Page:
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6 Passover Lessons to Impart to Your Children

March 29, 2015 | by Debbie Gutfreund

A letter to my children for the Seder.

Tonight I want to tell you a story. It's a story that began in a narrow, dark land where we knew our names but forgot who we were. It's a story of how we lost our way and fell until we reached a place where we could no longer speak. A place where we couldn't stay where we were but didn't yet know how to leave.

It's a story about last minute hope. About a faith that pulled us forward and helped us take that first step towards freedom. It's a story about how God picked us up and brought us from despair to joy, from darkness to light, from chaos to meaning. It's a story of the journey of our nation. It's the story of your great grandparents. It's my story. It's your story.

Our stories don't end. They are passed from generation to generation, and each of us adds our own story. Of hope, of redemption, of learning how to grow beyond yesterday's narrow space. Here are some of the lessons from the Passover story that I want you to know.

1. Learn how to ask. Most great achievements in life begin with a question. Be curious. Speak up. Ask! Ask me about the salt water and the parsley. About the matzah and the pillows on our chairs. Ask about the Seder plate with the bitter herbs that bring tears to my eyes. All of this is here because I want you to ask me why.

2. Responsibility for each other. We invite all who are hungry to come and eat because we are responsible for one another. Some people are hungry for food, while others are hungry for wisdom. Whatever we have we should share as much as we can.

3. Embrace challenges. On our table is salt water which represents our tears. And there are bitter herbs that we will eat to remember the suffering we endured. We speak of our challenges and remember our tears because we can see now how they transformed us, how they moved us, how they taught us how to yearn for freedom. Embrace challenges. Learn from them. Remember them. They brought us to this place today.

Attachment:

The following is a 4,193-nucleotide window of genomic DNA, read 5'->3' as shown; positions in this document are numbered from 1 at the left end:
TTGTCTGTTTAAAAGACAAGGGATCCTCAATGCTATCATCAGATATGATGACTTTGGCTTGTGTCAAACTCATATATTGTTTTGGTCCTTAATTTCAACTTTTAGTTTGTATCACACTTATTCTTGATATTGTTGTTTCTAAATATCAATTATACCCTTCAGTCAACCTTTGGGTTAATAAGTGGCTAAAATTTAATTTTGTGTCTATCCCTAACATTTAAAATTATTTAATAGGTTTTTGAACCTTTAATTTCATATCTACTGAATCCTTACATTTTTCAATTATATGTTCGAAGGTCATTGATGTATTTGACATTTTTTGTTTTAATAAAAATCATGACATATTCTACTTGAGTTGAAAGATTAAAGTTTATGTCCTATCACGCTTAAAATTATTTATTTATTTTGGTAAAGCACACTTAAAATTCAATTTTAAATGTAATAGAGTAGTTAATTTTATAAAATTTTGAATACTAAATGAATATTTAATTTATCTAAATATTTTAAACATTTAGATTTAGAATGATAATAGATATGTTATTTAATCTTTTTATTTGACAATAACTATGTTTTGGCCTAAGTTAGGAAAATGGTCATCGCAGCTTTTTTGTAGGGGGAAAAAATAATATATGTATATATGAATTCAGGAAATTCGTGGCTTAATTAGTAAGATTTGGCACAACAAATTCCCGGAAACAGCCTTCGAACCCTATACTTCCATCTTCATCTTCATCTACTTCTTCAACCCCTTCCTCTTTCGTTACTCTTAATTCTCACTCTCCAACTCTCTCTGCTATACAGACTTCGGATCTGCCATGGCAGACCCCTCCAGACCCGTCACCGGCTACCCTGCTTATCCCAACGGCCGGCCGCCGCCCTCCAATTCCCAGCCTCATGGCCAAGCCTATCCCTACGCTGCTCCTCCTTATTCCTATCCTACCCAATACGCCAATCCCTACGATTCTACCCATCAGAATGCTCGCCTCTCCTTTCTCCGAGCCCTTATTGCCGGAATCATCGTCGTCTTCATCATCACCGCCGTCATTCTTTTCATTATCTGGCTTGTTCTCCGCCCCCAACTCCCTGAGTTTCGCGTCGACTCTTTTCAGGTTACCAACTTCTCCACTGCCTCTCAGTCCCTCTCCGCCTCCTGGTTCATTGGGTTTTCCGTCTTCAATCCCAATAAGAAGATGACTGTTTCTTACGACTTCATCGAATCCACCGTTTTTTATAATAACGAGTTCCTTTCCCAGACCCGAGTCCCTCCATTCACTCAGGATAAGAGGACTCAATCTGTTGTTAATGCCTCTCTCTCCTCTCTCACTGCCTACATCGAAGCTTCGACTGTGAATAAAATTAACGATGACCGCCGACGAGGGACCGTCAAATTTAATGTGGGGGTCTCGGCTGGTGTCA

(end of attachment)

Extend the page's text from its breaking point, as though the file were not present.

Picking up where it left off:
4. Take action. Thinking and preparing for change are important steps but what matters in the end is following through with our actions. Matzah teaches us the importance of acting quickly when we know something is the right thing to do. We didn't wait for the bread to rise. Instead we grabbed the matzah and ran. Take action whenever you can and as soon as you can. The world is full of great ideas that have never been realized. Matzah teaches us to move, to do, to run towards our goal.

5. Practice Jewish gratitude. Tonight we sing Dayenu. It would have been enough for us if all we did was wake up this morning, but You gave us water. And that would have been enough but in Your great kindness You gave us food, and sight and hearing and legs and hands. This is the kind of gratitude that teaches us during the hardest of days that we have so much to be thankful for. That all of life is an undeserved, precious gift.

6. The meaning of freedom. Some people think freedom means being able to do what we want whenever we want to. But the Jewish definition of freedom is the ability to create a meaningful life with authentic values and to create a close connection with our Creator. Freedom is living a life of constant growth and striving to live up to our potential.

As we gather around the Seder table, take this story that has been passed from generation to generation and make it your own. Each of you is a precious treasure for the Jewish people.

This Passover night, I want to tell you a story that because of you, our children, will never end.


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